How Voter-Fraud Hysteria and Partisan Bickering Ate American Election Oversight

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tags: elections, voting rights

Underlying the budget cuts and attacks on the commission lay a deeper problem: A growing dispute over the basic machinery of democracy. Voting methods once thought routine, like absentee ballots, became grist for partisan bickering. The escalating fight over voter fraud has crippled the EAC [Elections Assistance Commission], often sabotaging its most dedicated commissioners while emboldening those who are less effective.

A U.S. Senate race in 2000 helped spawn the voter fraud hysteria — and launch the careers of key figures on both sides of the debate. Missouri Gov. Mel Carnahan was running a close race against incumbent Republican John Ashcroft. Three weeks before the election, Carnahan’s plane crashed in wet, foggy weather into a hilltop near St. Louis. Everyone aboard was killed, including Carnahan; his son, Randy, who piloted the private plane; and Carnahan’s former chief of staff.

The repercussions were unprecedented. It was too late to remove Carnahan’s name from the ballot, but his widow, Jean, became the unofficial candidate. The acting governor, formerly the lieutenant governor, announced he would nominate her for the seat if her late husband won the election. The campaign mailed out thousands of “I’m Still With Mel!” buttons, volunteers turned up by the hundreds and a swell of empathy for the plucky widow swept through Missouri voters. Mel Carnahan became the first senator to win posthumously, and Jean Carnahan became Missouri’s first female senator.

Hovland was a young staffer on the Carnahan campaign. Devastated by the candidate’s death, he worked 20-hour days, “waking up with calf cramps in the middle of the night, just in agony,” he recalled in the first of three two-hour phone interviews. The victory exhilarated him. “In a career where you see a lot of astroturfing and the sort of the things that can make you cynical about politics, this was really a rare, genuine moment of all these people who were coming out because they wanted to do something, wanted to be a part of something, wanted to say thank you because Gov. Carnahan had made a difference in their lives,” he said.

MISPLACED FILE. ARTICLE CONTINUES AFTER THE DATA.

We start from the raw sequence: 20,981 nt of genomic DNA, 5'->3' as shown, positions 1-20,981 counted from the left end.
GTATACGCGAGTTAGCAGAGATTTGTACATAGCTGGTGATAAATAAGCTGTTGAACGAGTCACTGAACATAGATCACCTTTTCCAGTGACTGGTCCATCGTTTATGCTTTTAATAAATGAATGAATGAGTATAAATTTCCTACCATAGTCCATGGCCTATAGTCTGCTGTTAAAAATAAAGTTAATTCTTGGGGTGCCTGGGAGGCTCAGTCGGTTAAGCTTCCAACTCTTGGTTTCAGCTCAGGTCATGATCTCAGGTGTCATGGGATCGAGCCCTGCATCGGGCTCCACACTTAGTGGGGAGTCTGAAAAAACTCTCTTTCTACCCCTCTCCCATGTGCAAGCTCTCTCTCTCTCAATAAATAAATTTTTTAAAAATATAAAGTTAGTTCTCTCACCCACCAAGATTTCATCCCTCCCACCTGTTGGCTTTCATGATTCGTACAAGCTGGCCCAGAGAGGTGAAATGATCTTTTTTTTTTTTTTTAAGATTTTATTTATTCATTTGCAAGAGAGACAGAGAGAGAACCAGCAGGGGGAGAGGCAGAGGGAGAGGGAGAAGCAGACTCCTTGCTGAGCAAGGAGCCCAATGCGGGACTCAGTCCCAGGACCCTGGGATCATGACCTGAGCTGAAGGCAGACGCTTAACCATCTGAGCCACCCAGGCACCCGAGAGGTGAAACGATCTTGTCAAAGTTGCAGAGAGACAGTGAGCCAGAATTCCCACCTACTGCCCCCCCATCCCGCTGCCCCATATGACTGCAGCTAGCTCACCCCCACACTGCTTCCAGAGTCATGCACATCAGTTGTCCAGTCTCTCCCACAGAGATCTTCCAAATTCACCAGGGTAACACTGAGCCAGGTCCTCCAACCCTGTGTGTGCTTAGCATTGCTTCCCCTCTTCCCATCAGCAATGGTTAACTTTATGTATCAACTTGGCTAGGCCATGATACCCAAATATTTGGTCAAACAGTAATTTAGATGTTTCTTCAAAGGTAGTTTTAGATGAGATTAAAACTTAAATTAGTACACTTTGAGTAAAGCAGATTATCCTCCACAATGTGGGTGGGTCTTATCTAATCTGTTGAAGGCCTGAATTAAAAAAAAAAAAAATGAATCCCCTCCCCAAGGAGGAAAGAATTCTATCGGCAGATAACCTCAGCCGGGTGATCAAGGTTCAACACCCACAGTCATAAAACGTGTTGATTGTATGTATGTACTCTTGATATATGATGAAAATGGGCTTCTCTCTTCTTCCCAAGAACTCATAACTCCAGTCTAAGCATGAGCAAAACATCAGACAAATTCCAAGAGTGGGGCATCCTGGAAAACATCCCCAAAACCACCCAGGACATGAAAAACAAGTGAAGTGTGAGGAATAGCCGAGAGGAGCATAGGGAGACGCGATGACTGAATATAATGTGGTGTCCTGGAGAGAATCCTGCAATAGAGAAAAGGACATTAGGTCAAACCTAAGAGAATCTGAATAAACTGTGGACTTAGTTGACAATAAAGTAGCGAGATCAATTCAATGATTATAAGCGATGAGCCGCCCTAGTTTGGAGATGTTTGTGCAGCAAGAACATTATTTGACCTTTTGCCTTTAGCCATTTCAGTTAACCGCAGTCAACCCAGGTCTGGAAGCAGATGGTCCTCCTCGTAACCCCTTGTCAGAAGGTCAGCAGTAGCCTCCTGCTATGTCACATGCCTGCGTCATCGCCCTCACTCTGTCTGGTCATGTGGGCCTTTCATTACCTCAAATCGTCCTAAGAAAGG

Ashcroft, though, was humiliated and convinced that only cheating could explain his loss. Once Bush appointed him U.S. attorney general, he initiated years of intense investigations into voter fraud. These probes found next to nothing, but three lawyers who worked on them at the DOJ would become leading voter fraud conspiracy theorists: Hans von Spakovsky, J. Christian Adams and Kris Kobach. Von Spakovsky uses his perch as manager of the election law reform initiative at the Heritage Foundation to prod Republican legislators and secretaries of state to supply examples of voter fraud to a database. Adams runs the Public Interest Legal Foundation, which sues jurisdictions over largely exaggerated claims of bloated voter rolls, which he claims will lead to fraudulent voting. As Kansas’ secretary of state from 2011 to 2019, Kobach restricted voting rights and headed Trump’s now-defunct voter fraud commission. He’s now running for a U.S. Senate seat.

Even as Ashcroft ramped up his voter fraud investigations, he largely protected the EAC, whose chair, DeGregorio, was a fellow Missouri Republican. But after Ashcroft left his post in 2005, von Spakovsky began badgering DeGregorio.

“He put some heat on me to be more partisan, indicating I was just too bipartisan,” DeGregorio said. “I started getting pressure from people to issue an opinion a certain way or take a more partisan stand, or to not go along with the Democrats so much in the Commission because we had too many unanimous votes.”

In 2007, the EAC hired two respected researchers to study voter fraud. But after they found little evidence of a problem, the commission decided not to adopt their report, saying the extent of voter fraud was open to interpretation. Von Spakovsky had emailed the EAC multiple times to complain about the project and the researchers. Von Spakovsky, who did not respond to questions for this article, told the media and congressional investigators at the time that his communications with the agency were appropriate and that it wasn’t unusual for the DOJ to work with the EAC.


Read entire article at ProPublica

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